To the romantics, with all my love


Madie Weaver

A screenshot taken on the other end of a FaceTime call while I tried tirelessly to stack Squishmallows on my head.

In 10th grade, I memorized “A Dream Within a Dream” by Edgar Allen Poe.

For an assignment in which we only had to recall a few stanzas—a few trivial words before reading from the screen again—I chose to capture it all. I stood in front of a room of my peers and unlocked a part of my mind tied off until that exact moment, and I reveled in the praise that I received.

I still have the poem there, locked up until I need it most. It never leaves me, nor I it. And funnily enough, the roars of my surf-tormented shores ebb and flow along with its prose.

I have always dreamed in moving colors. The vivacity that permeates from my subconscious up towards the stars has always confused me once daylight dilates my pupils.

Instead of feats of bravery or acts of ambition, I dream in stories.

Romeo and Juliet dance across my temples.

Jane Eyre traverses the moors of my mind.

Jo March traces my profile in a narrative.

Yet, no dreams have ever impacted me as those this weekend brought. Each morning, I woke up with cracked fingers and cavernous eyes, tired from the moment that sleep abandoned me. Prose became but an afterthought, and in its absence, I learned that dreams are just veiled realities.

While brilliant in their unabashed syntax, the romantics are nothing for the subtleties of Friday night family dinners. To the cacophony as familiar faces unhinge our alabaster front door, smiling with varying degrees of hunger behind their eyes.

To the nostalgia of other people’s birthdays and the age that they’ll be when I enter adulthood. To hats constructed out of cloth napkins and embellished with sheer blue ribbon, and laughter that fills one’s soul in sweet stillness.

I have always dreamed in moving colors.”

Poe will never compare to Saturdays spent in newfound corners of the constantly spinning Earth. To fresh faces, bright eyes, and technicolor antique furniture. To America and Joni Mitchell sounding from discordant corners, and to the feeling of Architectural Digest magazines as they knit themselves into the cracks in my palms.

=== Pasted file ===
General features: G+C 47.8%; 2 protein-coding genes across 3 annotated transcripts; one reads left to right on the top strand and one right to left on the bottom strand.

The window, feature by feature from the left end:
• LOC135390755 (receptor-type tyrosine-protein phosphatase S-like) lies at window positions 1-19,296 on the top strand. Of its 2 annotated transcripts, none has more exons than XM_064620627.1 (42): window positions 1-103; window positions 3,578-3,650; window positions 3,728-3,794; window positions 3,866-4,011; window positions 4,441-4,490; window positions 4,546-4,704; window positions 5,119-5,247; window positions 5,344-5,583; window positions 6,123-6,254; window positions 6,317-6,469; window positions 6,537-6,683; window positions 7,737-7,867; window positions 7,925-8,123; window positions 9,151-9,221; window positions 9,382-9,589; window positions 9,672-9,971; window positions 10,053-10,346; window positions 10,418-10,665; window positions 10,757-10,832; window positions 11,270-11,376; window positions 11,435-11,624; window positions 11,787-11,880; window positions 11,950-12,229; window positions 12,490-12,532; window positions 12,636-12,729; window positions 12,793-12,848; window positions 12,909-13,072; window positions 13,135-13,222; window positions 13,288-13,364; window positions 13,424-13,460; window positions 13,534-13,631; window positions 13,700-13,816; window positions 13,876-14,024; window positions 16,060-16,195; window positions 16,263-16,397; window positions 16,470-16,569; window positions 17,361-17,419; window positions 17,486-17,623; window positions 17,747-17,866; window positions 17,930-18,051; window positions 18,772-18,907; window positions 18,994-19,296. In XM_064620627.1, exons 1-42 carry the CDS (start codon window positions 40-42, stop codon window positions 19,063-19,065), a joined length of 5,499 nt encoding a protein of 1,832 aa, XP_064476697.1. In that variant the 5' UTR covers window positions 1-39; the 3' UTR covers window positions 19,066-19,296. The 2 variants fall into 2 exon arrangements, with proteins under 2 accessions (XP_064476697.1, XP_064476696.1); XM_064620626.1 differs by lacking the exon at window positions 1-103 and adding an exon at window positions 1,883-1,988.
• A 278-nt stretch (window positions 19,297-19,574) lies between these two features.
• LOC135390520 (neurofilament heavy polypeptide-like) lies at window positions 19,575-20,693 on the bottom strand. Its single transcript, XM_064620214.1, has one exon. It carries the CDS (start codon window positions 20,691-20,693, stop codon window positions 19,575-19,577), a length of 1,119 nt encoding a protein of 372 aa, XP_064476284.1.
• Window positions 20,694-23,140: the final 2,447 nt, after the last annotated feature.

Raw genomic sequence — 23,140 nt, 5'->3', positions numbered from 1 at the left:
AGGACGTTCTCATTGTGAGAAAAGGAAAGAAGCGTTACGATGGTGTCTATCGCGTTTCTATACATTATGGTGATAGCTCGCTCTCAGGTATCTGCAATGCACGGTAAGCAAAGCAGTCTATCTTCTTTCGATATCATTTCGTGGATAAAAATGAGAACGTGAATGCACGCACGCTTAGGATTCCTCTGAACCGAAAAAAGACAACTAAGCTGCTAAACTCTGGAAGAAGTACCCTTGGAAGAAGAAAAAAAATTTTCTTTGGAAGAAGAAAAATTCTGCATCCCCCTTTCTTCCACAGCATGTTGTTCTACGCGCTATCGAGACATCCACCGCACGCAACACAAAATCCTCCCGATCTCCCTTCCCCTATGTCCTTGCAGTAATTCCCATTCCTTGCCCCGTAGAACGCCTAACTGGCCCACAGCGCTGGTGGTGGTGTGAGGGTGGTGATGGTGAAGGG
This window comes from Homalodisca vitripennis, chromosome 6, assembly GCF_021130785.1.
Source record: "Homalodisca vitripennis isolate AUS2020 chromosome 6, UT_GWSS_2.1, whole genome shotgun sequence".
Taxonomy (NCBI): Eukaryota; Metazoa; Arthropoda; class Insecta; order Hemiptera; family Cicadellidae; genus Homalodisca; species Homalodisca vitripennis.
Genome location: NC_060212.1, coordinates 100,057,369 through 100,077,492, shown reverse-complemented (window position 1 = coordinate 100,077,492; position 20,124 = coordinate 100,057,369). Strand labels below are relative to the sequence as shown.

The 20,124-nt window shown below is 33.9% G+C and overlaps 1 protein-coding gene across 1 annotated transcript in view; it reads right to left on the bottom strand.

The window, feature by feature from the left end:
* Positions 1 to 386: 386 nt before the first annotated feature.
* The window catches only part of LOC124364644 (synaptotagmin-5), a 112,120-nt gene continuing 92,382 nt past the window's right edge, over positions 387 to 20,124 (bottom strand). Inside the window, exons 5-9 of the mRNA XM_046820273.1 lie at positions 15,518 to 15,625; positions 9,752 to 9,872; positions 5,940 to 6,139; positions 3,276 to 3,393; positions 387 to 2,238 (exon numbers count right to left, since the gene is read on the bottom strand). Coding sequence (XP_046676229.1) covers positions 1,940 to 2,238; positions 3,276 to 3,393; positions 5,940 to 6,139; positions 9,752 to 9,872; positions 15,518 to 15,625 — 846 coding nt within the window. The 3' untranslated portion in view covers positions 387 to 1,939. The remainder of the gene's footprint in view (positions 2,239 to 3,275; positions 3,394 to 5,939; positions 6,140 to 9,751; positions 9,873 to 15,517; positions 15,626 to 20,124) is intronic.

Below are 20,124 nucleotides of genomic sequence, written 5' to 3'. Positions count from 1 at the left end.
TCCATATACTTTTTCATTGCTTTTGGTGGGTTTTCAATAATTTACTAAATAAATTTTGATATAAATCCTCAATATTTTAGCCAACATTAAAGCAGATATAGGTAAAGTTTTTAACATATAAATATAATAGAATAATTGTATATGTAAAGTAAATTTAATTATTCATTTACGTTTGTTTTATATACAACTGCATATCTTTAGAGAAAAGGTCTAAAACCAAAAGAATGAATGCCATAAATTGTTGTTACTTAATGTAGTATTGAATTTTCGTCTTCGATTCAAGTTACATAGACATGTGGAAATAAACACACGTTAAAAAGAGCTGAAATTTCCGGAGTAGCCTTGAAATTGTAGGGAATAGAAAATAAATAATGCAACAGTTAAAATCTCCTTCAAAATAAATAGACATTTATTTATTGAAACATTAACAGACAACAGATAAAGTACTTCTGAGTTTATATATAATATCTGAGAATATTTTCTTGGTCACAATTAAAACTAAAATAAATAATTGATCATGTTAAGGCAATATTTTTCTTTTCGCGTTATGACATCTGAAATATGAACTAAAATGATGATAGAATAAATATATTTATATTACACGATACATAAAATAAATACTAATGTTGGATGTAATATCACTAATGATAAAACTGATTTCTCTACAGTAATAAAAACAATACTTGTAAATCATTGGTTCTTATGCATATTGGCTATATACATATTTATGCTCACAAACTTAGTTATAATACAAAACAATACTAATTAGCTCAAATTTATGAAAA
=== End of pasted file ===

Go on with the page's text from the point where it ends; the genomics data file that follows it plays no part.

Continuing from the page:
To frozen lakes, wet grass, and the comfort of 60 degree-days. To the crescendo that exists within the darkness and to watching Little Women with hands knit together. Never letting go.

Yet, most of all, they will never be able to capture the tumult of Sundays spent inside. The feeling of fuzzy blankets on freezing legs. The every-hour, on-the-hour grounding exercises needed to simply make it through.

The panic and anxiety that materialized out of nowhere and stuck to everything around me, painting the world in colors without names. The clicking of letters on a keyboard as I type out ideas I had no intention of sharing, juxtaposed against the knowledge that this is all I have to give.

And the dreams that capture it all. Dreams of driving while half-asleep. Dreams of tears on friends’ faces. Dreams of displacement—of puzzles with missing pieces.

Particles of fine, gilded sand fall from my grasp towards the depths of this expansive sea, and despite how everything crumbles, I am strangely content. Because like the poets, I’ve realized that there are two sides to the same coin.

Like Poe, I recognize that each sadness is but a nightmare within this long-lasting dream.